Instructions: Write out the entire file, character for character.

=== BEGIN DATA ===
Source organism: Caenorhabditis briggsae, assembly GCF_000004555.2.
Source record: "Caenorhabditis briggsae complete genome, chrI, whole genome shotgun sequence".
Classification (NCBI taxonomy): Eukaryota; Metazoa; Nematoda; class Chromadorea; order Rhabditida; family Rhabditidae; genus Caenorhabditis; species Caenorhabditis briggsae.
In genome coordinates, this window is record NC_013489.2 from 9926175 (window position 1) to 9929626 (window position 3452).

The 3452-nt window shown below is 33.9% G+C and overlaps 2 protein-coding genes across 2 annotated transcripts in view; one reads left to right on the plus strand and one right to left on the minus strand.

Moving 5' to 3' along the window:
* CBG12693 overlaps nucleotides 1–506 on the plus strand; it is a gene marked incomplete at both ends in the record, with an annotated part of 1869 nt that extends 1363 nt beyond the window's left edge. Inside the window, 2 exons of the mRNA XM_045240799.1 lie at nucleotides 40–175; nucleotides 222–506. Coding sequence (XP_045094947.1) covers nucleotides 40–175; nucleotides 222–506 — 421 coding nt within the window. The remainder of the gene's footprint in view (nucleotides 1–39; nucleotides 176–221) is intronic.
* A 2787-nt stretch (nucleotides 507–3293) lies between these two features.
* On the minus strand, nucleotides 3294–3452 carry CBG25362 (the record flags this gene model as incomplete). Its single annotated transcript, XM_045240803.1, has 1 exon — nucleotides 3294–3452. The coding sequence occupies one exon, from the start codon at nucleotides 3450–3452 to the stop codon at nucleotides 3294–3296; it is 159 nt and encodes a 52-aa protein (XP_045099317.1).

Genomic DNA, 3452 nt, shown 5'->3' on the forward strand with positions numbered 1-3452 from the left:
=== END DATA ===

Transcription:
Source organism: Caenorhabditis briggsae, assembly GCF_000004555.2.
Source record: "Caenorhabditis briggsae complete genome, chrI, whole genome shotgun sequence".
Classification (NCBI taxonomy): Eukaryota; Metazoa; Nematoda; class Chromadorea; order Rhabditida; family Rhabditidae; genus Caenorhabditis; species Caenorhabditis briggsae.
In genome coordinates, this window is record NC_013489.2 from 9926175 (window position 1) to 9929626 (window position 3452).

The 3452-nt window shown below is 33.9% G+C and overlaps 2 protein-coding genes across 2 annotated transcripts in view; one reads left to right on the plus strand and one right to left on the minus strand.

Moving 5' to 3' along the window:
* CBG12693 overlaps nucleotides 1–506 on the plus strand; it is a gene marked incomplete at both ends in the record, with an annotated part of 1869 nt that extends 1363 nt beyond the window's left edge. Inside the window, 2 exons of the mRNA XM_045240799.1 lie at nucleotides 40–175; nucleotides 222–506. Coding sequence (XP_045094947.1) covers nucleotides 40–175; nucleotides 222–506 — 421 coding nt within the window. The remainder of the gene's footprint in view (nucleotides 1–39; nucleotides 176–221) is intronic.
* A 2787-nt stretch (nucleotides 507–3293) lies between these two features.
* On the minus strand, nucleotides 3294–3452 carry CBG25362 (the record flags this gene model as incomplete). Its single annotated transcript, XM_045240803.1, has 1 exon — nucleotides 3294–3452. The coding sequence occupies one exon, from the start codon at nucleotides 3450–3452 to the stop codon at nucleotides 3294–3296; it is 159 nt and encodes a 52-aa protein (XP_045099317.1).

Genomic DNA, 3452 nt, shown 5'->3' on the forward strand with positions numbered 1-3452 from the left: